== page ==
Ryanair flights departing Dublin Airport.
Irish pilots have held four strike days.
Around 250 flights have been cancelled as a result, forcing passengers who planned on travelling on Friday to rebook or take different routes.
The country's powerful Cockpit union said it had called on Ryanair's roughly 480 Germany-based pilots to walk out from 3.01am (2.01am Irish time) until 2.59am (1.59am Irish time) on Saturday.
Yet, the head of German union Vereinigung Cockpit (VC), Martin Locher, blamed Ryanair for the strike, saying that "it has ruled out any rise in spending [and] has given no indication to its margins of manoeuvre to find a solution". "The strike may go ahead", judge Theo Roell said. Around 22 flights from Eindhoven airport could be hit.
Ingolf Schumacher, pay negotiator at Germany's Vereinigung Cockpit (VC) union, said pilots had to be prepared for "a very long battle" and that it could take months to push through change at Europe's largest low-priced carrier.
Despite the walkouts, 85 per cent of its scheduled flights, more than 2,000, will operate as normal, Ryanair said.
The unprecedented simultaneous strike action is the latest headache in a turbulent summer for Europe's second-largest airline.
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Last month cabin crew on Ryanair flights serving Belgium, Spain, Portugal and Italy downed tools. The strike is the eighth this year and comes at the peak of...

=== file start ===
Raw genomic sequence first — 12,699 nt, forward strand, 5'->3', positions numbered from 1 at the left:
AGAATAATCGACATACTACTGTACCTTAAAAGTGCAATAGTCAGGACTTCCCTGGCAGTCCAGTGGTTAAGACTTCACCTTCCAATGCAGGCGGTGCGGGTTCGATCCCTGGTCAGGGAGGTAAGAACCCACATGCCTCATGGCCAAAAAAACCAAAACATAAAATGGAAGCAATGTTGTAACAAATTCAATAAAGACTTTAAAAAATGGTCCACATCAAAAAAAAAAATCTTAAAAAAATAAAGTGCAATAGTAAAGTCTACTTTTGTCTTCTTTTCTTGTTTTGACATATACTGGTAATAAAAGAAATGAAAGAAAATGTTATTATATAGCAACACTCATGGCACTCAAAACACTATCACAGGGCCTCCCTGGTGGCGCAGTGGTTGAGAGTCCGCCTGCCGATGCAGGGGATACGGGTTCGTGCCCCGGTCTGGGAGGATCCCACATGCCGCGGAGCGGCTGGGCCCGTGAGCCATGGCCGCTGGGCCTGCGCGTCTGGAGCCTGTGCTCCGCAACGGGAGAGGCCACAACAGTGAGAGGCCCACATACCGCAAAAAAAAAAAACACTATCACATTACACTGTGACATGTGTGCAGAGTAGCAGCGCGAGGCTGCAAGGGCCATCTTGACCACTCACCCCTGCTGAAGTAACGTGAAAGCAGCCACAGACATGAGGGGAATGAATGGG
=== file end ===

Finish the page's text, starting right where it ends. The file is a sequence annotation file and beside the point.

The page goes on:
"If this isn't available on the same or next day then we will accommodate you to your end destination on airlines with whom we have a reciprocal agreement".
Anyone whose flight is expected to be disrupted will receive an email or SMS text advising them of the news, Ryanair said, with the status of individual flights able to be checked on its website.
Another key complaint of workers based in countries other than Ireland is the fact that Ryanair employs them under Irish legislation, arguing most of its employees work on Irish planes.
Staff claim this creates huge insecurity for them, blocking their access to state benefits in their country. The company says it has made every effort to solve the dispute.
Ryanair has repeatedly said it remained open to further talks with pilot representatives.
Since the it first recognised unions in December 2017, walkouts have been staged multiple times by Ryanair staff in various countries.
"Today our members are on strike to demand their rights".